NASHVILLE – More than a quarter of the over 800 calls Tennessee voters and would-be voters made to an election hotline last November were to ask questions about, and document challenges with, voter registration, according to a new report out today by ThinkTennessee.
The first-of-its-kind analysis draws on the Tennessee call logs processed by 866-OUR-VOTE, a national, nonpartisan election hotline operated by the Lawyers’ Committee for Civil Rights Under Law, as well as survey responses from 15 county election administrators.
The report offers a retrospective look at how election administration was adapted during the remarkably tumultuous election year, which included tornadoes, a pandemic and record voter turnout. Its findings highlight the state’s strengths, as well as opportunities for improvement.
“This first-of-its-kind report demonstrates that, for Tennesseans who were able to register to vote, our election system stood strong in the face of remarkable challenges,” said Shanna Singh Hughey, president of ThinkTennessee. “But many would-be voters didn’t cast a ballot because they struggled to navigate the voter-registration process. So the report should also serve as a road map for identifying future improvements, because particularly in a state that consistently trails in voter turnout, every vote counts.”
While ThinkTennessee’s research confirmed that Tennessee’s system worked well overall, it also highlighted areas where changes to public policy could streamline the voting process and further secure our elections. These opportunities for improvement are summarized in the report’s four recommendations:
•Expand the voter-registration window and streamline the voter-restoration process. Many Tennessee callers reported missing the 30-day registration deadline. Others were confused about Tennessee’s limited and complex voting restoration process. Policies like moving the voter-registration deadline closer to Election Day, implementing Same Day Registration and simplifying the restoration process could ease administrative burdens for election officials and help prevent would-be voters from missing their opportunity to cast a ballot.
•Allow absentee ballots to be delivered to election officials in person. Some callers reported questions about, and issues with, returning their absentee ballots. Absentee voters in Tennessee typically must return their ballot by Election Day and via mail. In 2020, Tennessee election officials allowed voters to deliver ballots to a dedicated post office in each county on Election Day. Most states, however, allow voters to deliver absentee ballots directly to election offices or polling places, a convenience that would have given Tennessee voters the certainty that their ballot had been received.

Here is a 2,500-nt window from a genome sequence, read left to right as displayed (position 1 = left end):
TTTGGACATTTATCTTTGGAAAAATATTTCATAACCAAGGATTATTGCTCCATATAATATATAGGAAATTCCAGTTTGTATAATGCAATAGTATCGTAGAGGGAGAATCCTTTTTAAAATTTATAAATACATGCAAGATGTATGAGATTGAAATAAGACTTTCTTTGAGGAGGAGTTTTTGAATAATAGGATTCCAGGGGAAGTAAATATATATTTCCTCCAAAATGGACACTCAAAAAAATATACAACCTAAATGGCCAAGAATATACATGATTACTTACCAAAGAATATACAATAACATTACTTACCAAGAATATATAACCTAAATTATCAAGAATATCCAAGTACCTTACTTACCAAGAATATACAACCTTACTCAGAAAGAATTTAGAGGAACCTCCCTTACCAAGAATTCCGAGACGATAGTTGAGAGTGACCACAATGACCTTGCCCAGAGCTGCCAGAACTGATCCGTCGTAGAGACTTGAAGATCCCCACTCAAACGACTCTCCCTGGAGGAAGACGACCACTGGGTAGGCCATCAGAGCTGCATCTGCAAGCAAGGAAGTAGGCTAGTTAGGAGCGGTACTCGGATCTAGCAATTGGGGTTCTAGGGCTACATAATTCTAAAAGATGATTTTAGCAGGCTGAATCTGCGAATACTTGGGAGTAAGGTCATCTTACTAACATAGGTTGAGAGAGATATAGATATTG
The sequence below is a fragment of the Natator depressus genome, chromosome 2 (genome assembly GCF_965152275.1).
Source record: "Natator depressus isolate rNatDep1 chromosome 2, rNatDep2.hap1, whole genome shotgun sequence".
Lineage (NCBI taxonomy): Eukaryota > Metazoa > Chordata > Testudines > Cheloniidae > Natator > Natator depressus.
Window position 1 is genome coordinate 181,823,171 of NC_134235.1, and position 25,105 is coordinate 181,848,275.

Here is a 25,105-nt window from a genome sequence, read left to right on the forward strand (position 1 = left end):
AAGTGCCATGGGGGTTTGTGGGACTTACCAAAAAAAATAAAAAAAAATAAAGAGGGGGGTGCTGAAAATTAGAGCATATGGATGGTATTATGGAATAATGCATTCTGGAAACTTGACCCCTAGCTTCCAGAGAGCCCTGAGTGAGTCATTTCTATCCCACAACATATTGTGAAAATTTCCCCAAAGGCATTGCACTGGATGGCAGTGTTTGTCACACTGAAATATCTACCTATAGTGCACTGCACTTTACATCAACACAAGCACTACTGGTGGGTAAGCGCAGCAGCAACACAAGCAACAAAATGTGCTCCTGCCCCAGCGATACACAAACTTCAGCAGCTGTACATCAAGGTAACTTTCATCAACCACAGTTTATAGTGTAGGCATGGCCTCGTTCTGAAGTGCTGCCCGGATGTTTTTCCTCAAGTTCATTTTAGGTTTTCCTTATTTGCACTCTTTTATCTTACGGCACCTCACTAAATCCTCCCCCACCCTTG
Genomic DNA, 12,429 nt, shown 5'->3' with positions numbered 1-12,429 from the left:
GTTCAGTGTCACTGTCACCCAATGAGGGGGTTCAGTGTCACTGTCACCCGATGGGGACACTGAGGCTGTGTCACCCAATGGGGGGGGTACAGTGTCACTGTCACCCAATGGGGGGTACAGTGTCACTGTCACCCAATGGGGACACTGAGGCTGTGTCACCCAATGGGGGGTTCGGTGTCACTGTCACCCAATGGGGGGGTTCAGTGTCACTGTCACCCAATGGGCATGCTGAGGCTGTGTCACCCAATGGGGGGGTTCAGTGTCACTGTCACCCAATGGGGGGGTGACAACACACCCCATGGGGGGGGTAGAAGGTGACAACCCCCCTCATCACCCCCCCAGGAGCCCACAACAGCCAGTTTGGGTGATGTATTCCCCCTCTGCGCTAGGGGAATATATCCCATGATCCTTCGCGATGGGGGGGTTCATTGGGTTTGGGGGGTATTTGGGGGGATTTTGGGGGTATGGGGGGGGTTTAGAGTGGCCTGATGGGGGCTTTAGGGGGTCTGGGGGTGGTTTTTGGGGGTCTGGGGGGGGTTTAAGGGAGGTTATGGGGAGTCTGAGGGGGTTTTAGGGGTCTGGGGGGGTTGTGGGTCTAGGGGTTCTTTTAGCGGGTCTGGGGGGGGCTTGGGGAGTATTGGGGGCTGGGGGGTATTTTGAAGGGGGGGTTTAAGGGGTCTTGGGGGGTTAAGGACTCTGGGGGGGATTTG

•Provide financial support to allow all counties to purchase voting machines that produce a voter-verified paper audit trail. A handful of callers reported their belief that voting machines initially selected a different candidate than they were attempting to select. Tennessee remains one of only six states primarily using electronic voting machines that do not produce a voter-verified paper audit trail. When voters have a paper “backup” to review before casting their ballot, they have added confidence that their vote is being cast as they intended. A “backup” also allows election officials to hand-count ballots in the event of a recount. The handful of states closely watched as election officials recounted ballots in 2020 were aided by having a physical, paper ballot to confirm vote counts, including Georgia, which used voting machines with paper backups for the first time.
•Focus voter-education efforts on ensuring every voter has the information they need to successfully participate. Most hotline callers sought information about the voter-registration process and where to find a polling place. Voting advocates focused on voter-registration efforts can help state and local election officials ensure that accurate information is shared so Tennessee voters are prepared for Election Day.
ThinkTennessee is a nonpartisan, results-oriented think tank that uses research and advocacy to build a state where all Tennesseans are civically engaged and economically secure. Working in partnership with state and local leaders, we drive evidence-based policies that strengthen the voice of voters, better support working families and move Tennessee forward. For more about ThinkTennessee, visit www.thinktennessee.org.